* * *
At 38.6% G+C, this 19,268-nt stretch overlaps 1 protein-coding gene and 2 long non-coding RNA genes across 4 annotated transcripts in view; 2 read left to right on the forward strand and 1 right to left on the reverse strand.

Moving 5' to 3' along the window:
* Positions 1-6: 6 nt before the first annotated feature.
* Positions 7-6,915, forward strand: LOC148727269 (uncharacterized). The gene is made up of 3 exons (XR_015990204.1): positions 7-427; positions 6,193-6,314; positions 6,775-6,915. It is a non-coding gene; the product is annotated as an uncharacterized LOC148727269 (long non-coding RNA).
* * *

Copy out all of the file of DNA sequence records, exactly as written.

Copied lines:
At 38.6% G+C, this 19,268-nt stretch overlaps 1 protein-coding gene and 2 long non-coding RNA genes across 4 annotated transcripts in view; 2 read left to right on the forward strand and 1 right to left on the reverse strand.

Moving 5' to 3' along the window:
* Positions 1-6: 6 nt before the first annotated feature.
* Positions 7-6,915, forward strand: LOC148727269 (uncharacterized). The gene is made up of 3 exons (XR_015990204.1): positions 7-427; positions 6,193-6,314; positions 6,775-6,915. It is a non-coding gene; the product is annotated as an uncharacterized LOC148727269 (long non-coding RNA).